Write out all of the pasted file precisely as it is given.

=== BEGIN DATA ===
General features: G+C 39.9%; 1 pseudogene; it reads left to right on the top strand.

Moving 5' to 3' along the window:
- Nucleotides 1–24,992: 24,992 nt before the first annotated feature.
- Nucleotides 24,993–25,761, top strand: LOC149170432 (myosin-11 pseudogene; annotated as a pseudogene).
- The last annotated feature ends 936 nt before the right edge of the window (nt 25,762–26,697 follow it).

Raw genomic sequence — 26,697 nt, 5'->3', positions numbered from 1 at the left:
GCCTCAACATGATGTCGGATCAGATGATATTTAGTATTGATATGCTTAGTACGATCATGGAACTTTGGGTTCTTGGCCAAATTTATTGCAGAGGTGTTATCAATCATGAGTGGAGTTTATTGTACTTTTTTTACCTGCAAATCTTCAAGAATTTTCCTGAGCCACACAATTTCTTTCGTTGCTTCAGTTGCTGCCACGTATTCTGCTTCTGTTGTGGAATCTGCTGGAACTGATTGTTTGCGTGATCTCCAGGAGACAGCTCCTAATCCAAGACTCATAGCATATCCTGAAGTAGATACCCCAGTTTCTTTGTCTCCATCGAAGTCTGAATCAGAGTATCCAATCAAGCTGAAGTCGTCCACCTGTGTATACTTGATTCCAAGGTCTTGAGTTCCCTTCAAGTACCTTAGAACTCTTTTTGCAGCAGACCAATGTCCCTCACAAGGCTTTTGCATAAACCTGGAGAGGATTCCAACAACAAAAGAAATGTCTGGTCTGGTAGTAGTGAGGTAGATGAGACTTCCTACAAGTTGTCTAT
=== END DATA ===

General features: G+C 39.9%; 1 pseudogene; it reads left to right on the top strand.

Moving 5' to 3' along the window:
- Nucleotides 1–24,992: 24,992 nt before the first annotated feature.
- Nucleotides 24,993–25,761, top strand: LOC149170432 (myosin-11 pseudogene; annotated as a pseudogene).
- The last annotated feature ends 936 nt before the right edge of the window (nt 25,762–26,697 follow it).

Raw genomic sequence — 26,697 nt, 5'->3', positions numbered from 1 at the left:
GCCTCAACATGATGTCGGATCAGATGATATTTAGTATTGATATGCTTAGTACGATCATGGAACTTTGGGTTCTTGGCCAAATTTATTGCAGAGGTGTTATCAATCATGAGTGGAGTTTATTGTACTTTTTTTACCTGCAAATCTTCAAGAATTTTCCTGAGCCACACAATTTCTTTCGTTGCTTCAGTTGCTGCCACGTATTCTGCTTCTGTTGTGGAATCTGCTGGAACTGATTGTTTGCGTGATCTCCAGGAGACAGCTCCTAATCCAAGACTCATAGCATATCCTGAAGTAGATACCCCAGTTTCTTTGTCTCCATCGAAGTCTGAATCAGAGTATCCAATCAAGCTGAAGTCGTCCACCTGTGTATACTTGATTCCAAGGTCTTGAGTTCCCTTCAAGTACCTTAGAACTCTTTTTGCAGCAGACCAATGTCCCTCACAAGGCTTTTGCATAAACCTGGAGAGGATTCCAACAACAAAAGAAATGTCTGGTCTGGTAGTAGTGAGGTAGATGAGACTTCCTACAAGTTGTCTAT